Tuesday, June 9, 2015

Blog June Post 9 - Libraries Community Builders

This morning I shared this article on my other jobs FB page.  My other job is marking library student assessments for TAFE.  So I shared the article with students.

Along with the article, I asked the students this: Discussion about public libraries often leads to phrases like community hub etc. Do you think the same applies in academic, special, and school libraries?

The students must be busy people because as yet there have been no replies.  However, I am open for those reading my blog to discuss and perhaps share a comment on FB, twitter or here on the blog comments.

When I used to work in academic libraries, pre-child, the campus was my community.  My coworkers were my community.  Those that used the library were my community.  I put this down to the campus being the main place I was spending my time.

Yes I would do my shopping etc outside of the campus, back in the suburb I lived in.  But I never felt the suburb was my community until I had my daughter, went on maternity leave and started spending more time in my suburb.  I stared interacting with more than the check out person at the grocery store.  I attended the community nurse sessions, baby rhyme time, mother's group and the list goes on.  Suddenly, I was interacting, meeting and becoming friends with people who lived in my own suburb!!  In my community!!

This brings me back to the original question - do academic, special and school libraries build communities?  Or have their own communities?

They all provide spaces for people to gather.  They provide different programs for people to attend as groups or individuals.  But do they build communities and if so what sort of communities?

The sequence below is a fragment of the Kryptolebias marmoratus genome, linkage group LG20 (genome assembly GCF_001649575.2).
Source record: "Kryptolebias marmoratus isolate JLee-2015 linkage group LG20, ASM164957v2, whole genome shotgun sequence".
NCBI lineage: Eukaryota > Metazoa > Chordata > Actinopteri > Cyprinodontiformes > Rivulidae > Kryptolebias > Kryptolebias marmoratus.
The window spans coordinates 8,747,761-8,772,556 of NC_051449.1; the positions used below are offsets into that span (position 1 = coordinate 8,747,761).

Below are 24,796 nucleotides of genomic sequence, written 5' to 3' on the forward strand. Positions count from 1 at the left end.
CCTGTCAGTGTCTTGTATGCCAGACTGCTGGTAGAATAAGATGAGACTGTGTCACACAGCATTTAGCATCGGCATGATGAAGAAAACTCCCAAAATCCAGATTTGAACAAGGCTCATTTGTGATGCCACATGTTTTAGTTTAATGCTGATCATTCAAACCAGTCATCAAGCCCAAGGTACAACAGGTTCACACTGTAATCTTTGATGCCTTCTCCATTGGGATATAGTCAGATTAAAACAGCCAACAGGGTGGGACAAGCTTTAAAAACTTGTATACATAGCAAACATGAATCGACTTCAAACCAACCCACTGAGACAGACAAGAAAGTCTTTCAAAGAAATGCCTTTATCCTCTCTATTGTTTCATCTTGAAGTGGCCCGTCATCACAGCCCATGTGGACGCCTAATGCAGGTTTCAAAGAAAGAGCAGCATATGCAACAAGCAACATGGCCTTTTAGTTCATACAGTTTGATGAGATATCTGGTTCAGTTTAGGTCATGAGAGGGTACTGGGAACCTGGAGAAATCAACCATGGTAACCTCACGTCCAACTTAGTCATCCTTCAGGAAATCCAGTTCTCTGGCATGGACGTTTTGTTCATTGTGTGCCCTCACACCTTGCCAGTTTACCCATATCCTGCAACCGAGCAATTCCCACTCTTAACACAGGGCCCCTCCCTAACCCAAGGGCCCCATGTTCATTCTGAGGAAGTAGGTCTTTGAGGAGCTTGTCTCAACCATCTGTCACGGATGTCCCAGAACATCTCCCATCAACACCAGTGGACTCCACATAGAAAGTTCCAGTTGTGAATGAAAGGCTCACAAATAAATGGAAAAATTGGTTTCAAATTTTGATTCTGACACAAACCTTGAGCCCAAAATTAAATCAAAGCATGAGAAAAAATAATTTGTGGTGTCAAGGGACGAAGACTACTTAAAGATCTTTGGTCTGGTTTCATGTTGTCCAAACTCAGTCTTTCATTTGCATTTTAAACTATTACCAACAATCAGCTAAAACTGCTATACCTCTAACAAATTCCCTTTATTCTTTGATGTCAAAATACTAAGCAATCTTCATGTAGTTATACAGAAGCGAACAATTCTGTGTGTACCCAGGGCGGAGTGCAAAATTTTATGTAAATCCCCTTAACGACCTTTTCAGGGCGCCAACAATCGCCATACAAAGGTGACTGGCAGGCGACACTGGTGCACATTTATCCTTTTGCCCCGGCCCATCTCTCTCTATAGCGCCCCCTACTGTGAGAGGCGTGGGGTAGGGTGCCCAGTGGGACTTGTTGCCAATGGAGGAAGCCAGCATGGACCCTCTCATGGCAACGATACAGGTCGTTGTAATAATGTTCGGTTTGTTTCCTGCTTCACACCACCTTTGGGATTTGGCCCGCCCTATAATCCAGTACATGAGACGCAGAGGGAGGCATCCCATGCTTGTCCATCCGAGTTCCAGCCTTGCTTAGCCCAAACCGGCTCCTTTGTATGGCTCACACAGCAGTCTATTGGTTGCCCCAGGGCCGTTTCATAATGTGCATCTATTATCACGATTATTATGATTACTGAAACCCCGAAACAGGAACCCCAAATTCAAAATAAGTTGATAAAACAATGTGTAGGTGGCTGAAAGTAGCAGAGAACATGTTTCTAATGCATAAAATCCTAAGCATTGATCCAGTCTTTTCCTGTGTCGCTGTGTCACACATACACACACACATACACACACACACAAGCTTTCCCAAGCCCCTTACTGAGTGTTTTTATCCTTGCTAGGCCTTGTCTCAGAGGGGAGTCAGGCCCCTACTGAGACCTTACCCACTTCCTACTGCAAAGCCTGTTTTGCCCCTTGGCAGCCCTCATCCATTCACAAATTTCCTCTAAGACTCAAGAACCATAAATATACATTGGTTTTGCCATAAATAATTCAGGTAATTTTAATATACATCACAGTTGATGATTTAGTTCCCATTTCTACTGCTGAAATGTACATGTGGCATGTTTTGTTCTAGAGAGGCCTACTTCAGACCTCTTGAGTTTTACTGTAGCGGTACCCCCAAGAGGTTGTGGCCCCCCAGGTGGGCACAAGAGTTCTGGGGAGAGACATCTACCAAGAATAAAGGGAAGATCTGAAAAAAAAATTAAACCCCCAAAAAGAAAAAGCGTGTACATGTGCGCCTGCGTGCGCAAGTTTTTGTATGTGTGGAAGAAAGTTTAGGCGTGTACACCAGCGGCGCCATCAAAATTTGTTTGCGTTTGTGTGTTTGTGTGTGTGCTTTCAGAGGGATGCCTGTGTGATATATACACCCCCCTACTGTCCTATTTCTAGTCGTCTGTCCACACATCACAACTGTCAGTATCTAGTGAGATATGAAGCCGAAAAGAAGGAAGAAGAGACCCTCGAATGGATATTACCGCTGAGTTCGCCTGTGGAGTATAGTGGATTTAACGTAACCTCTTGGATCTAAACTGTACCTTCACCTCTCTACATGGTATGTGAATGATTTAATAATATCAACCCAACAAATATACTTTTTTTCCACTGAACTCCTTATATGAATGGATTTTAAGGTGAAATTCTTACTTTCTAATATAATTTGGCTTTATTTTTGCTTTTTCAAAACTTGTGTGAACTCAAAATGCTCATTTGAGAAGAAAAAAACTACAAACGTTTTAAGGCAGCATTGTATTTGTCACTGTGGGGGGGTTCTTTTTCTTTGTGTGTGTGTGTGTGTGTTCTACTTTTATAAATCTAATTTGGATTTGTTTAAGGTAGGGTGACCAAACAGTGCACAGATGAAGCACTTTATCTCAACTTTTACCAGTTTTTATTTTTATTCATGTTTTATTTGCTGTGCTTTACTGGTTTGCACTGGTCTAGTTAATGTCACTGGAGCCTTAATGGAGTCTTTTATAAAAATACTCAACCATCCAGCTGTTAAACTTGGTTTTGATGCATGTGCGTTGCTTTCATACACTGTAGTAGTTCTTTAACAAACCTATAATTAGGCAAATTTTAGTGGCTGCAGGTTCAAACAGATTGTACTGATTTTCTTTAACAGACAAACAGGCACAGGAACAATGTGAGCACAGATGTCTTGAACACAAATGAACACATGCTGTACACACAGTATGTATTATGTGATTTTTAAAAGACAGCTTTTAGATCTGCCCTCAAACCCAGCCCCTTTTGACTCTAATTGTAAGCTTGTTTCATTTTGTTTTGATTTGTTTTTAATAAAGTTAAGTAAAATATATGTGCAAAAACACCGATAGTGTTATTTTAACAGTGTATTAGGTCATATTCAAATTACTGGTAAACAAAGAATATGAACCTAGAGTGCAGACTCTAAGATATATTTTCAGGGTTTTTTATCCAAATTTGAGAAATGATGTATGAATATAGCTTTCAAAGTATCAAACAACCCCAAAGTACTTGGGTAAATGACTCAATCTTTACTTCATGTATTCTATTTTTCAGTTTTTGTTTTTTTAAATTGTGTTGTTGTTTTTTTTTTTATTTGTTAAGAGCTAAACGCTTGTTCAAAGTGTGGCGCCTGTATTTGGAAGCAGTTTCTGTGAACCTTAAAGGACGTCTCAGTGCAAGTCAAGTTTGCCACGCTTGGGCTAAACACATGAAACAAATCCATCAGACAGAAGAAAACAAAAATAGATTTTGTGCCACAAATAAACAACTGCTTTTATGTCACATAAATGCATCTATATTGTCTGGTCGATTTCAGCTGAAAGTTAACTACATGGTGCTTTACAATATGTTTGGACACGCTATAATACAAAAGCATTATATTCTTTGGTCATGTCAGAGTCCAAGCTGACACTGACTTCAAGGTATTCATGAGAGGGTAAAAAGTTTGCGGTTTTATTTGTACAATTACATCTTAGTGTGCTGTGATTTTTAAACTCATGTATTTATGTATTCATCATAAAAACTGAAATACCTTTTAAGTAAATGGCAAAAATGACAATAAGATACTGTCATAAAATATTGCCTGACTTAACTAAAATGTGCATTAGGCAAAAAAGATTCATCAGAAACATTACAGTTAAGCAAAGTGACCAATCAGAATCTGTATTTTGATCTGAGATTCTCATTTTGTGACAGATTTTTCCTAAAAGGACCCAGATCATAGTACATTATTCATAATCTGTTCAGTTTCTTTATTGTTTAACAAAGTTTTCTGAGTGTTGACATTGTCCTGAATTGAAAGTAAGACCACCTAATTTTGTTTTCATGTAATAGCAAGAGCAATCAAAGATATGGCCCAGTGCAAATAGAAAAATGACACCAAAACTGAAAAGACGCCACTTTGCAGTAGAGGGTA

I will leave this open for some discussion (I hope)!

Today's mantra: Your body deserves the best

In my case lately, my body has been having the best chocolate!! 8-)


  1. I try hard to build community in the units I teach, and we do that successfully online, but it's a lot of work. And I've got a captive audience. I think it's a tough ask for academic libraries to be community hubs these days because even internal students increasingly behave as though they are external students. I remember how much I disliked attempts to build community in my undergrad studies, but now from the other side of the lectern, I see enormous benefit in community. I guess it's like convincing a five year old that in ten years time they'll be wishing they could have a nap instead of protesting it!

  2. Thanks for your interesting comments, Kate! Yes I see the same in the TAFE course that I teach/mark for. There is isolation as it is online so many students call for some form of networking/conversation with other students - so we have created a FB page. However, it is challenging for the students as they are all at different stages in the courses. Incorporating forum posts into the units helps a bit, but most students complete the activity they need to do without fully engaging with each other. I often advise those struggling to make contact with their closest library (library staff) and build some form of network/community through them. Those that have, have noted positive outcomes.

  3. Nice to read your article! I am looking forward to sharing your adventures and experiences. Anonymous Chat

  4. Nice post! This is a very nice blog that I will definitively come back to more times this year! Thanks for informative post. dewapoker

  5. This is highly informatics, crisp and clear. I think that everything has been described in systematic manner so that reader could get maximum information and learn many things.
    builders risk insurance